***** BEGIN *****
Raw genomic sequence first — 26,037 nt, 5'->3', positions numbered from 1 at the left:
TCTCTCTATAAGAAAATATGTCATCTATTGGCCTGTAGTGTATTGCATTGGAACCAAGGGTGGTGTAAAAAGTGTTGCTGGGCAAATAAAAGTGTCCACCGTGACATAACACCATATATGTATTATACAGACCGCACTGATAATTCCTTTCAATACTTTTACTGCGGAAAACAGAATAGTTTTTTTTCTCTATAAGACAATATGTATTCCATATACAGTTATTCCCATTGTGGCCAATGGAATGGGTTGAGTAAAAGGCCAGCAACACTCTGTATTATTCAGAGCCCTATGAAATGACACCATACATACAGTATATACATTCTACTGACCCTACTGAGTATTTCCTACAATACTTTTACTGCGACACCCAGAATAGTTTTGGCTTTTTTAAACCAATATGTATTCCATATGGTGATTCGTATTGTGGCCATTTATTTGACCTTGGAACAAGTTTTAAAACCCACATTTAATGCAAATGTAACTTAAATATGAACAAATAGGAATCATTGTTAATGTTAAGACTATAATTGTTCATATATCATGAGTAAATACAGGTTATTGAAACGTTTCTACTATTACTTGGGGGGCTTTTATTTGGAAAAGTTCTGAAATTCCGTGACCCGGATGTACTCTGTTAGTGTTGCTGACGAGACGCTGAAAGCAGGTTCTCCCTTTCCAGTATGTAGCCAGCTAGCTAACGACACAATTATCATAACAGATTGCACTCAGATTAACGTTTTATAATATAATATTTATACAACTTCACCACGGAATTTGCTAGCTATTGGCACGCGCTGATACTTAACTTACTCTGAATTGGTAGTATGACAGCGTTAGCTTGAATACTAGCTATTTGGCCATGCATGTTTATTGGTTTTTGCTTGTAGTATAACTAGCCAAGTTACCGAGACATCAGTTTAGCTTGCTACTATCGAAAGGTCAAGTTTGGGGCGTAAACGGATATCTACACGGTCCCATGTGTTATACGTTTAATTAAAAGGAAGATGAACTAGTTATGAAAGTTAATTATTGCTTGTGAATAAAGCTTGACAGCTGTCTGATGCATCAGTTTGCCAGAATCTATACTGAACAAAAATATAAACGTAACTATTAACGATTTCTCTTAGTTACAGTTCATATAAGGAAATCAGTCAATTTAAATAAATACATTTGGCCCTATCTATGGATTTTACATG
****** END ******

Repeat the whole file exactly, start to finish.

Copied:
Raw genomic sequence first — 26,037 nt, 5'->3', positions numbered from 1 at the left:
TCTCTCTATAAGAAAATATGTCATCTATTGGCCTGTAGTGTATTGCATTGGAACCAAGGGTGGTGTAAAAAGTGTTGCTGGGCAAATAAAAGTGTCCACCGTGACATAACACCATATATGTATTATACAGACCGCACTGATAATTCCTTTCAATACTTTTACTGCGGAAAACAGAATAGTTTTTTTTCTCTATAAGACAATATGTATTCCATATACAGTTATTCCCATTGTGGCCAATGGAATGGGTTGAGTAAAAGGCCAGCAACACTCTGTATTATTCAGAGCCCTATGAAATGACACCATACATACAGTATATACATTCTACTGACCCTACTGAGTATTTCCTACAATACTTTTACTGCGACACCCAGAATAGTTTTGGCTTTTTTAAACCAATATGTATTCCATATGGTGATTCGTATTGTGGCCATTTATTTGACCTTGGAACAAGTTTTAAAACCCACATTTAATGCAAATGTAACTTAAATATGAACAAATAGGAATCATTGTTAATGTTAAGACTATAATTGTTCATATATCATGAGTAAATACAGGTTATTGAAACGTTTCTACTATTACTTGGGGGGCTTTTATTTGGAAAAGTTCTGAAATTCCGTGACCCGGATGTACTCTGTTAGTGTTGCTGACGAGACGCTGAAAGCAGGTTCTCCCTTTCCAGTATGTAGCCAGCTAGCTAACGACACAATTATCATAACAGATTGCACTCAGATTAACGTTTTATAATATAATATTTATACAACTTCACCACGGAATTTGCTAGCTATTGGCACGCGCTGATACTTAACTTACTCTGAATTGGTAGTATGACAGCGTTAGCTTGAATACTAGCTATTTGGCCATGCATGTTTATTGGTTTTTGCTTGTAGTATAACTAGCCAAGTTACCGAGACATCAGTTTAGCTTGCTACTATCGAAAGGTCAAGTTTGGGGCGTAAACGGATATCTACACGGTCCCATGTGTTATACGTTTAATTAAAAGGAAGATGAACTAGTTATGAAAGTTAATTATTGCTTGTGAATAAAGCTTGACAGCTGTCTGATGCATCAGTTTGCCAGAATCTATACTGAACAAAAATATAAACGTAACTATTAACGATTTCTCTTAGTTACAGTTCATATAAGGAAATCAGTCAATTTAAATAAATACATTTGGCCCTATCTATGGATTTTACATG